Chapter 4: After a student’s death from suicide

Informing students

What the grief expert says
Lysa Toye, social worker, psychotherapist, talks informing students about a death from suicide.(3:22)Video transcript

“I couldn’t believe it. He asked me if we could hang out on Friday and I said no, I was busy that night. I didn’t know. I would’ve invited him to come out to my dads with me. I feel so guilty. I didn’t know”. -Student

There is often a concern that talking about suicide will increase the risk of suicide for other students. In fact, having the opportunity to have honest discussions about suicide with students can be helpful. The focus of these conversations should be on healthy ways of coping and on available resources for students and peers, related to grief and other struggles they may be experiencing.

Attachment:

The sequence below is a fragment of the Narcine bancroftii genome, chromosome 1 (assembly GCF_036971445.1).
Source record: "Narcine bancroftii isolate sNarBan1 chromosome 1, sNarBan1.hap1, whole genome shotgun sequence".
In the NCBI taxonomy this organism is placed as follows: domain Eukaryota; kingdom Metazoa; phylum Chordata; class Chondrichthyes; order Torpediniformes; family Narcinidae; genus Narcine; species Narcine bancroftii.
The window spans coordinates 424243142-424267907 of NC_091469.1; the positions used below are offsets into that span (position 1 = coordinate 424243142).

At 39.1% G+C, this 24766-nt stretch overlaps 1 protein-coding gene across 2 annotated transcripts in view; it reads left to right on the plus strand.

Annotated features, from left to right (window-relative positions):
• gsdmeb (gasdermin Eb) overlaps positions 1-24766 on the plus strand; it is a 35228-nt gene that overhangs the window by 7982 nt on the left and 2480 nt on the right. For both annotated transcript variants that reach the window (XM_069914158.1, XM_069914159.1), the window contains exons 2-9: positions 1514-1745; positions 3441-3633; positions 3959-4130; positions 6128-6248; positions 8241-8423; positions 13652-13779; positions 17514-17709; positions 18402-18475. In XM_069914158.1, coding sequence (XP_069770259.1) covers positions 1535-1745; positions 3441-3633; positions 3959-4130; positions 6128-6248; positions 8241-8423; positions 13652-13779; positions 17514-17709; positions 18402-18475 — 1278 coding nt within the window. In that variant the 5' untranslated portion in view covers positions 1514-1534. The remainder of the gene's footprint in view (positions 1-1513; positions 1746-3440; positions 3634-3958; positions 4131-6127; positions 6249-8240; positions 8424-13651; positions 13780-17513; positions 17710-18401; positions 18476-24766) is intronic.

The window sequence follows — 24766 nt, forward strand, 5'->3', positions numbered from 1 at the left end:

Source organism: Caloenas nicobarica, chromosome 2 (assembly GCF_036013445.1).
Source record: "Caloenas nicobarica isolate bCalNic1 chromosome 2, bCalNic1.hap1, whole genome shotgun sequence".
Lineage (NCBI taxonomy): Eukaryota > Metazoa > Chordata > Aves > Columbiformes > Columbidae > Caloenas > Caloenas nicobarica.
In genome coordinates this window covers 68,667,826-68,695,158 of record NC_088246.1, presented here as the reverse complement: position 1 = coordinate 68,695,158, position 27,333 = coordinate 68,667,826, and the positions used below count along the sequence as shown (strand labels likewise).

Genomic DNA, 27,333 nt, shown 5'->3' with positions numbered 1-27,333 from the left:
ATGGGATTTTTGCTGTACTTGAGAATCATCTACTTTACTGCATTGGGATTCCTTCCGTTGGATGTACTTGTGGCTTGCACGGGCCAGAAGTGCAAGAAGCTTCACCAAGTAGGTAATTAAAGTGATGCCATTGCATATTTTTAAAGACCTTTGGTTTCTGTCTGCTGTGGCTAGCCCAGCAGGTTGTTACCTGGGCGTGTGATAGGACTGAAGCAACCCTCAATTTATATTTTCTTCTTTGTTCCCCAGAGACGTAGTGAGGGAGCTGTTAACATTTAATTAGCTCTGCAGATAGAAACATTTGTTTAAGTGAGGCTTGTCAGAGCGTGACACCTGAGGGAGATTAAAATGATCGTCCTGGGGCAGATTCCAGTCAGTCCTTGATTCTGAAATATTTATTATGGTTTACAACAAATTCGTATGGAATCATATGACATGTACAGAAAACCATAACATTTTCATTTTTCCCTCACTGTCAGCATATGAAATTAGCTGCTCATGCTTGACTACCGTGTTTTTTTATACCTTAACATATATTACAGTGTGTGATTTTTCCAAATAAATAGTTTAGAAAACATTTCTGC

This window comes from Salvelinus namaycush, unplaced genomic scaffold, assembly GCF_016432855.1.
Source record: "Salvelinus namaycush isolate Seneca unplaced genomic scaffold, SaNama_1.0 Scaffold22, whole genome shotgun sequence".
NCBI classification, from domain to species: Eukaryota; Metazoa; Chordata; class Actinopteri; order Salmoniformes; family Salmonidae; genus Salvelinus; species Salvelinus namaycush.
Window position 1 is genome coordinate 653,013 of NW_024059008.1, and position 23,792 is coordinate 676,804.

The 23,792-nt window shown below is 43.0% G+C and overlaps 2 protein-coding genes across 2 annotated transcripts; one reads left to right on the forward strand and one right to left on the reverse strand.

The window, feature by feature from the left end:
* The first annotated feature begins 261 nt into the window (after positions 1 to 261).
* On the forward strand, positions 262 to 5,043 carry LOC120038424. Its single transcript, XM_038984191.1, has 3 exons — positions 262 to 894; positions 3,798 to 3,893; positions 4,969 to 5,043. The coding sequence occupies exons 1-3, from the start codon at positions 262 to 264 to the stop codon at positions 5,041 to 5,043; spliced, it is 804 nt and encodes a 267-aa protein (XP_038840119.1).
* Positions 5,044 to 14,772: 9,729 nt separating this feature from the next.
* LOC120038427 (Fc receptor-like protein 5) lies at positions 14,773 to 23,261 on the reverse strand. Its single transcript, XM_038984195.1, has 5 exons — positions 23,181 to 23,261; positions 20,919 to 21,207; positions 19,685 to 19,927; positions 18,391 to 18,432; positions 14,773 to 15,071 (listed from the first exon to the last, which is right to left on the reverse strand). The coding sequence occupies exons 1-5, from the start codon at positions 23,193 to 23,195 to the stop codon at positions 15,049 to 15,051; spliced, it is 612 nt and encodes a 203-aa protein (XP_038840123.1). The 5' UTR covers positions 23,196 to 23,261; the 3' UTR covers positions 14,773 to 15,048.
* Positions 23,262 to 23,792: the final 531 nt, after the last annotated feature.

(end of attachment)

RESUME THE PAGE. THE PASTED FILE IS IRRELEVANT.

While many students may have already learned about the death through social media and word of mouth, their information may not be accurate. Discussing suicide as the cause of death sets the tone for openness and honesty. It also minimizes rumours. 

There are some general guidelines that are important to keep in mind when informing students of a death from suicide. 

Click on the arrows to view each one.

See also:After a Suicide: A Toolkit for Schools (2nd Ed.)